William Cook Senior



Past Masters number 3
William Cook Senior

During the years 1866/67 John Roberts Senior, who was now over 50 years of age, was still the undisputed billiards champion. There were however quite a large group of up and coming younger players, including William Cook – John Roberts Junior and Joseph Bennett. These three were now coming to the front and so sooner or later, one or other would begin to threaten the Champion, who by this time might have been finding with middle age that his eyesight was not as good as it used to be, although none of his photographs show him wearing glasses, and contact lenses, (as currently worn by such professionals as Mr Fred Davis), were something like 100 years into the future.

During late 1868, John Roberts Junior (aged 21 years) played William Cook (aged 19 years), and Roberts won – but in the return match of 1000 up, early in 1869, Cook won easily by 323 points, and later that year, playing better than ever, he made record breaks of 351 in Liverpool, and 359 in Manchester, and so before the end of the year, Cook had issued a challenge to John Roberts Senior, to play him on level terms for the Championship.

William Cook was born in Sandy near Bedford, in June 1849, so he was not quite 21 years old when the Championship Match took place, during February, 1870. His great strength was evidently his ability to achieve hazards off the spot, with absolute certainty time and time again and there does seem to have been some gamesmanship as the size of the pocket openings was greatly reduced for this Championship.

Young Cook evidently did not realise that this would handicap him more than his opponent – who did not rely to the same extent on “spots” (the term used at this time) and so he agreed to the smaller pockets and in fact it seems that the pockets were twice reduced in size, with the intention of making “spots” almost impossible, which young Mr Cook evidently did not appreciate.

At this date, the size of the pocket openings became a serious matter for discussion (and / or for argument) especially when championship matches were arranged as there was no governing body to control the rules, or to stipulate the size of the pocket openings , and the baulk and spot positions varied.

There was perhaps and understandable desire to “limit” the spot stroke, and so “for championship” tables, it was agreed that the corner pocket openings would only measure 3 inches across the fall – the radius of the half circle was first fixed at 9 ½ inches and later increased to 10 inches – the baulk line was 28 inches from the face of the bottom cushion, and the spot 12 ½ inches from the face of the top cushion!!

And so, it was under these conditions that the Cook versus Roberts Senior match for the Championship was held, at St James Hall, on the 11th February, 1870. The Prince of Wales (later to be King Edward the VII) was present for most of the game, and is said to have remarked “That he would prefer to see the larger breaks which could be achieved on “ordinary tables”.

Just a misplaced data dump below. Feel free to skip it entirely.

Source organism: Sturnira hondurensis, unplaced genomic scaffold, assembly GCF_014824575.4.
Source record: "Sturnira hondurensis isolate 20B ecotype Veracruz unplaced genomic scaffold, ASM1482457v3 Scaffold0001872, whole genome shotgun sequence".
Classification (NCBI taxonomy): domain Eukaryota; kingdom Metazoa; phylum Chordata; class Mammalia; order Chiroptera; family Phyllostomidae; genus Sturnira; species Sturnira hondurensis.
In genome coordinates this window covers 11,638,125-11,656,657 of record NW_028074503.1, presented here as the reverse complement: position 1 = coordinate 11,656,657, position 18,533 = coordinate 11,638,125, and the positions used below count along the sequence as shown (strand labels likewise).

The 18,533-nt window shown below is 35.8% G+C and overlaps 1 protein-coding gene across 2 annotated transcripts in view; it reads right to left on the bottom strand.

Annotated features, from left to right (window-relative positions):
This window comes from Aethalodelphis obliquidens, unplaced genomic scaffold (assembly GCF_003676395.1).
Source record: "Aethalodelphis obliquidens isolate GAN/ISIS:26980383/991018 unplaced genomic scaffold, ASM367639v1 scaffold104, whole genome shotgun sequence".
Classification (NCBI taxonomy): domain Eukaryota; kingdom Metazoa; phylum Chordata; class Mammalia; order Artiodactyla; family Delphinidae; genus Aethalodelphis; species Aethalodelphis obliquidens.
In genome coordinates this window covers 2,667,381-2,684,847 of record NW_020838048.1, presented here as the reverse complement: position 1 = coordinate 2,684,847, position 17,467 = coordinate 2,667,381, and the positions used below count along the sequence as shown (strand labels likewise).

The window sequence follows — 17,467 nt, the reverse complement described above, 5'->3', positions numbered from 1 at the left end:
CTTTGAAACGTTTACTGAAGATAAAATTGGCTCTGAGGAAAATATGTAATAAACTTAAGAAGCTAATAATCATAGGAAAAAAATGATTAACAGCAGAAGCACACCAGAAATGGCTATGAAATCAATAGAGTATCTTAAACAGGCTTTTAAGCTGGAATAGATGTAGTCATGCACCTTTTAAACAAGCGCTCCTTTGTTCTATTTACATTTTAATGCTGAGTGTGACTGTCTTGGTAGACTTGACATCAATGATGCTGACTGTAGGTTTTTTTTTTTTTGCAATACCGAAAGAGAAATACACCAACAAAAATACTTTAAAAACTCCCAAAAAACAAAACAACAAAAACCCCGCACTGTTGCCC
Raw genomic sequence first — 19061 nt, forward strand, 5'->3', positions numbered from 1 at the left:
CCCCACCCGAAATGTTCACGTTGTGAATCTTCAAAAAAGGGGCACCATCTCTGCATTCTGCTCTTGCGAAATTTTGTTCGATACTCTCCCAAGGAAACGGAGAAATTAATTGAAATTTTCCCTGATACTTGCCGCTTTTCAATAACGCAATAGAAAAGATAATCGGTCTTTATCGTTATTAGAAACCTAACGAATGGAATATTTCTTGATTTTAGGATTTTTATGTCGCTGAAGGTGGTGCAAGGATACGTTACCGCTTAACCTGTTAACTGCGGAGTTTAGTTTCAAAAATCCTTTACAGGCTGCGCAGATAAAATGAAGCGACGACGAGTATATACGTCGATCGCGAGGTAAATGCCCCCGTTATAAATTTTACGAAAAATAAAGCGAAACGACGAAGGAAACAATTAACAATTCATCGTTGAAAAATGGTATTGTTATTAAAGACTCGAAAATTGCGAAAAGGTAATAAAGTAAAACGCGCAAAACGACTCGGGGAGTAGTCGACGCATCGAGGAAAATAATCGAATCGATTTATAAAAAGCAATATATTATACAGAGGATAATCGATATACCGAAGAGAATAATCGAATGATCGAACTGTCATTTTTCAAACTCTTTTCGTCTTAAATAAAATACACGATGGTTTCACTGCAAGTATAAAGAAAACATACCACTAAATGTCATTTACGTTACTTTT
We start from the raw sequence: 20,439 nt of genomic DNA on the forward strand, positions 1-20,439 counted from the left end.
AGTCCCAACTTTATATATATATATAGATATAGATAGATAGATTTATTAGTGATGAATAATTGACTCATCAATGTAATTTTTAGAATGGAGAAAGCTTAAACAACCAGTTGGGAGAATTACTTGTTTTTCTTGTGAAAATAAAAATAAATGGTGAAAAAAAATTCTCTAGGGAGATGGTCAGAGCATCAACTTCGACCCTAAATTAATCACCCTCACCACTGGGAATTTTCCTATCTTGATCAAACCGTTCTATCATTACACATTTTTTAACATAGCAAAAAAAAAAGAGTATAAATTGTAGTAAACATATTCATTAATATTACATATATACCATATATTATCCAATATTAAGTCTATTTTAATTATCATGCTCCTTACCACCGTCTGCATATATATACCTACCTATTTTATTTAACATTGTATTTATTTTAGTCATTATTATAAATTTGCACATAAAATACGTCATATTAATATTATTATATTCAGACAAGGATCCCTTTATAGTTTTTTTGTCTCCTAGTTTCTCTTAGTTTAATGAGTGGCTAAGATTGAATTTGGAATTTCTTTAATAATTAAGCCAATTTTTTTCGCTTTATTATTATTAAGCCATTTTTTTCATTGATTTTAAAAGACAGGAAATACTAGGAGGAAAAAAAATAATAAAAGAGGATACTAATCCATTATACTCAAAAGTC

After a keen contest of 1200 up, William Cook won the very first professional championship to actually be contested.

As already mentioned, William Cook’s ability at the spot stroke play was unequalled, and immediately after winning the Championship, he issued a challenge offering to give any player in the world a 200 points start, in a game of 2000 up, to be played on table with 3 5/8 inches pockets.

However, within 3 months, on the 14th April, 1870, John Roberts Junior avenged his father’s defeat by playing William Cook for the title on a “Championship” table with 3 inches pocket openings, and defeated Cook very easily by a margin of 478 points in a game of 1000 up, which was completed three in hours and four minutes!

Within a few months Joseph Bennett – the third man of the up and coming youngsters, challenged Roberts Junior for the Championship and beat him – thus the year 1870 is remarkable for the fact that , during this one year, four different players viz..- Robert Senior – William Cook – Roberts Junior and Joseph Bennett, all held the Championship.

It seems that conditions governing challenges for the Championship were drawn up requiring than at least two months should elapse between these events. And so it was early 1871, on the 30th of January, when Roberts Junior again played Joseph Bennett, and easily regained the title.

William Cook then challenged Bennett, and in the contest, on the 25th May 1971, won by the extreme narrow margin of only 15 points. Cook, however, then definitely established himself as superior to all others, and held the Championship for the next four years. In 1873, he also won the first great “all in” Billiards Handicap, which was promoted by the late well known Billiard Table Manufacturers, Messrs. Burroughes and Watts Ltd. of London. (Burroughes and Watts business was acquired by E.J. Riley, who for a period traded as Riley-Burwat, before reverting back to the Riley name. For a number of years after the name of Burroughes & Watts was only remembered for the quality tables they produced, however, the name has been re- registered)

William Cook visited the United States of America, where he played several matches – it is not clear however, whether he played the English or the Continental game of billiards, however, he brought back with him and introduced the tournaments played on the American principle, wherein every player plays every other player during the Tournament.

It seems that Cook did not organise his own finances in a prudent and sensible manner. He must have earned a great deal of money, but was evidently a “soft touch” never turning a deaf ear to appeals for assistance, and so he died penniless in Brompton Consumption Hospital, on the 30th of June 1893.

Norman Clare

© 1990 Norman Clare / 2018 E A Clare & Son Limited
Reproduction of this article allowed with permission from E A Clare & Son Limited